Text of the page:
In today’s term, “pen” is any instrument, including the word-processor, used for writing or forming words in communication. Thus, reading and writing taken together are the most important activities in all fields of education, progress and development.
The Quran (God’s Words) and the Hadith (Prophet Muhammad’s words), each in different volumes and not mixed up in the same volume, have numerous references on the pursuit of education and wisdom. Some examples are:
- “Those endued with knowledge stand firm in justice.” (Quran, 3:18)
- “One learned man is harder on the devil than a thousand ignorant worshippers” (Hadith)
- “God commands you to acquire wisdom.” (Quran, 6:151)
- “Studying is like glorifying God, and teaching is like charity.” (Hadith)
- “A house empty of wisdom is like a ruined deserted house.” (Hadith)
- “Learn, teach and widen your knowledge and do not die ignorant. God does not excuse ignorance.” (Hadith)
- “Follow not the path of the ignorant.” (Quran, 10:89)
- “The acquisition of knowledge is the obligation of every Muslim, male and female.” (Hadith)
The Muslim is advised to strike a balance between his material requirements and his spiritual needs. Prophet Muhammad said: “The most correct concern of a true believer is to pay attention to matters of this world and to matters pertaining to the Hereafter.”
In his book, “Muhammad, the Educator of Mankind”, the author, Afzalur Rahman, says: “Man rises to a higher status though knowledge, demonstrating his superiority to other creations. He wears the crown of dignity and honour through learning, enquiry and study and will lose that status if he leaves it and follows the ways of ignorance. Learning leads to virtue and power, while ignorance, to vice and degradation. Thus the basis of preference according to the Quran is learning. It is through learning that man proves the value of himself …”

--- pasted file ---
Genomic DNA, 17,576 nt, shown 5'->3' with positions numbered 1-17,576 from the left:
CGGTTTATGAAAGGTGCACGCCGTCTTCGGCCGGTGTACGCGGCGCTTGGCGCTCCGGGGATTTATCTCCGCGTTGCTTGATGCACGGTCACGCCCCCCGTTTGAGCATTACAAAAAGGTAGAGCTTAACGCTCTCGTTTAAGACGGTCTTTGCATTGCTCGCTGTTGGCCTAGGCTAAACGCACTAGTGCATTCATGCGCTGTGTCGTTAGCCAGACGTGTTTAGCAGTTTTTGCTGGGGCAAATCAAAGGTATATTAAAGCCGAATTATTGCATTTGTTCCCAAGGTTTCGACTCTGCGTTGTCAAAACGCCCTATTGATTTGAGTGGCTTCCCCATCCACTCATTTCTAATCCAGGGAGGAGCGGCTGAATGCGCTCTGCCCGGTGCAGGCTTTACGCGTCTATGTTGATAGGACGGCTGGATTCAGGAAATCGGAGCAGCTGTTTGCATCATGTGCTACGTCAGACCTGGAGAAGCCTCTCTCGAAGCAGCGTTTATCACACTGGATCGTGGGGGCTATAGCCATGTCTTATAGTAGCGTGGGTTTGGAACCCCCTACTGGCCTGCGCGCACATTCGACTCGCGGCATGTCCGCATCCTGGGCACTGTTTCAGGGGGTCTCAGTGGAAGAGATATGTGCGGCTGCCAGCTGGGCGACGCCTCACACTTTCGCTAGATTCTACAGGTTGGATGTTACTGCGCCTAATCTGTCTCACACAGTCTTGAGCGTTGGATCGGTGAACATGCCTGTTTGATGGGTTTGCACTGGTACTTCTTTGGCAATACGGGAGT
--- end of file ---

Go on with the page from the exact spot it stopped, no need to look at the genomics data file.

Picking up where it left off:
Education is important. It can produce people with wisdom who would be useful to the progress of their own country as well as humanity.
Unlike some countries that have been tearing themselves into shreds through unIslamic dogmas, killings and destruction of infrastructures, Mr Lee did a great job by building Singapore into a cohesive, corrupt-free, save, secure, peaceful and harmonious successful nation. All these efforts are truly Islamic.
Today (Sunday, 29 March 2015) at 2 pm, the State Funeral Service for Mr Lee Kuan Yew is to be held at the University Cultural Centre, National University of Singapore. It will be followed by a private cremation at Mandai Crematorium. By this evening, the body of the late Mr Lee will be gone. As the Quran says, from God we came and to Him is our return. (2:156)
Stephen Grellet once said: “I shall pass through this world but once. Any good therefore that I can do or any kindness that I can show to any human being, let me do it now. Let me not defer or neglect it, for I shall not pass this way again.”
Mr Lee has passed through this world once too, like everyone else. But he has left this world leaving behind his legacy of fortitude, integrity, contributions, accomplishments, splendid governance and dedication to Singapore. It is now for Singaporeans to admire, learn and apply the legacy in their endeavours to serve the society and humanity in their own individual way and capability.
Thank you, Mr Lee, for giving your entire life to Singapore and promoting honest and corruption-free government as well as ensuring the nation’s security and prosperity. We bid you farewell.
By: Shaik Kadir
Sunday, 29 March 2015